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Ermenegildo Zegna Double Breasted Suit

48 IT / 38 US / Medium

Sale price$1,767.00 Regular price$4,755.00

Not your typical Zegna suit - Italian fabric with a flair of the quintessential British tailoring. This double breasted suit is cut from Zegna’s luxury 15milmil15 wool in a Prince of Wales check. Peak lapels, jetted pockets, double side vents and pleated trousers. Discover the elaborated sartorial details below.

By the time a Ermenegildo Zegna garment ends up hanging in an enthusiasts wardrobe, more than 500 hands will have touched it. They start their work by shearing the wool, weaving it, bundling it, dyeing it, knitting it, ironing it, cutting it, sewing it, ironing it again (and again). In Trivero, Piedmont, Zegna turns wool into cloth, and then sends it to the artisanal suit factory at Stabio, on the Swiss side of the Italian border, where the cloth becomes a tailored garment. What is thought to be simple is actually difficult, and what is thought to be done by machine is basically done by people, at a sophisticated level.

Discover the

Sartorial Details

Full Canvas Construction

A sartorial jacket - or coat - needs an interlining that will help give it shape and mold it. Canvas gives the item a tailored and crafted look. In short, it breathes life into it. Purely technical, canvas is made from either horsehair, wool, mohair or camel hair. It could also be a mix of them all, with varying thickness and weight. The canvas is stitched to the jacket, often by hand, thus making the canvas pieces 'floating' in the middle of the inner and outer cloth. This gives the jacket added flexibility. The canvas runs from the upper parts, all the way down to the end of the jacket. After you wear your canvassed suit for a while, it will begin to take your shape and look incredibly natural.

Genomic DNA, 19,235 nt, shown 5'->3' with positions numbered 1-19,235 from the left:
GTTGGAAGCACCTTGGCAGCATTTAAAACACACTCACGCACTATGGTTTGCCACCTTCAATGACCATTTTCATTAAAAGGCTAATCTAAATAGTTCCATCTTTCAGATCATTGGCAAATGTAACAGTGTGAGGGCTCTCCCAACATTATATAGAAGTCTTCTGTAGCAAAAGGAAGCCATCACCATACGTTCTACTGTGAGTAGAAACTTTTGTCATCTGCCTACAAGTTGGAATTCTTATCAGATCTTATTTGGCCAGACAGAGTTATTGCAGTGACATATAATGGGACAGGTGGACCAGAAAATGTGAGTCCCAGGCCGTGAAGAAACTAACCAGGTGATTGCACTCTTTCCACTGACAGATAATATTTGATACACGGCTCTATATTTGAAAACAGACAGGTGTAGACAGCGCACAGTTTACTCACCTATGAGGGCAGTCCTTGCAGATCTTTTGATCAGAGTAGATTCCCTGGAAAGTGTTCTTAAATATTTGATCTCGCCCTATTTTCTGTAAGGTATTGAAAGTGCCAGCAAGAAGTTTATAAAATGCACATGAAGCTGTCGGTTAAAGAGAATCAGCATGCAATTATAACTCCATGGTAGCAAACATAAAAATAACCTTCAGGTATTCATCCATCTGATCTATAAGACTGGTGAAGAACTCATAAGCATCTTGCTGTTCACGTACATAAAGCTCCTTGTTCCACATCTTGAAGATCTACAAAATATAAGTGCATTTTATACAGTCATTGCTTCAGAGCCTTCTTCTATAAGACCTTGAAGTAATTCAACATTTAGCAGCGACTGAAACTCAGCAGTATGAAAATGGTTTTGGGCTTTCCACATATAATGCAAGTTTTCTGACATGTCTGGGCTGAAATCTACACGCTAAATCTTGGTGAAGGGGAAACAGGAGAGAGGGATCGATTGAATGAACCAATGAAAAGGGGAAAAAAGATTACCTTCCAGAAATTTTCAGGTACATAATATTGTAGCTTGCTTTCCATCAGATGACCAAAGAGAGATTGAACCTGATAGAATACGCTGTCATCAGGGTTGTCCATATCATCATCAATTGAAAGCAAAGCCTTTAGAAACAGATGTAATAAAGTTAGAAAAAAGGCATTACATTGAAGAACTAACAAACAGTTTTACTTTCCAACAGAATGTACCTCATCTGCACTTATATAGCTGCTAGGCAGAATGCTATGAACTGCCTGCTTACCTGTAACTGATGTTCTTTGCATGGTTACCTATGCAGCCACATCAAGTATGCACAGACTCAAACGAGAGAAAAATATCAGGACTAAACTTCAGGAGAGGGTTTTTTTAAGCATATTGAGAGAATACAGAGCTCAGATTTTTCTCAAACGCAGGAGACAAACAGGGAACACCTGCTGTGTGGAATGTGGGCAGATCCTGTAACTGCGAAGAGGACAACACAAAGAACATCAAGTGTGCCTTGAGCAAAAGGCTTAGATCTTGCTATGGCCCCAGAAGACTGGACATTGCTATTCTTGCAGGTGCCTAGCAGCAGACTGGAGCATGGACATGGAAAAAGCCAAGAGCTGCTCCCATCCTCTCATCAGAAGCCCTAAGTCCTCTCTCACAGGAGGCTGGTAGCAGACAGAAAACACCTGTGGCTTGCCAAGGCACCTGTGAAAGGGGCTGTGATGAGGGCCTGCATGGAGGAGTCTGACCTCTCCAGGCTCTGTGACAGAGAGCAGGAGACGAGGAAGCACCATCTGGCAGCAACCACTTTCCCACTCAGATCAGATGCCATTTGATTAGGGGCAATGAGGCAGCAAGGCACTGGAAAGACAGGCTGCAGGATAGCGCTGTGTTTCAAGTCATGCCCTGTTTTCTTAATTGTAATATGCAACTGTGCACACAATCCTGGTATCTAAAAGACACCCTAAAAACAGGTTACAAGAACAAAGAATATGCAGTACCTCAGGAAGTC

Roped Shoulders

A roped shoulder - or sleeve - head describes the bumped shape or ridge of the sleeve’s attachment to the shoulder. The higher it is, the more imposing the shoulder line appears. This can often be found in iconic British tailoring.

Handmade Buttonhole

Handmade buttonholes are made using a chain of knotted loops called purl stitches that make them strong and visually distinctive. It takes about five seconds to sew a regular buttonhole with a machine – a single handmade buttonhole takes about 10 minutes to sew.

Double Breasted Closure

Contrary to popular belief, the double-breasted jacket originated as casual wear in the early 19th century, also known as the reefer jacket. It was considered very casual and was worn by people at sporting and national events.

Chest pocket - Rounded welt pocket

Also known as ‘barchetta’ Italian for ‘little boat’, it is so named because this pocket floats on the chest gently angled upward, just like the bow of a sailboat. These pockets echo the lively roll of a lapel that carries the spring of canvas and natural wool, unlike machine-made chest pockets that have a more stamped-out, rectangular shape and less life.

Darts

The tailors adds two darts - think of them as pinched seams - to ensure the jacket’s body achieves a slim silhouette. The process, called mezzo punto riprese, is done entirely by hand.

Horn Buttons

Horn buttons are prized for their quality. They are made with the finest genuine horn material, improving the appearance of the suit. And because they are so strong, you don't have to worry about them cracking or breaking.

Jetted Pockets

The first jacket pockets were sewn inside the lining or seams of garments, and are called “jetted” pockets. In their simplest form, they consist of little more than a slit. Suits that are the most formal, especially tuxedos, have no flap pockets altogether to give the piece a more streamlined look.

size

48 IT / 38 US / Medium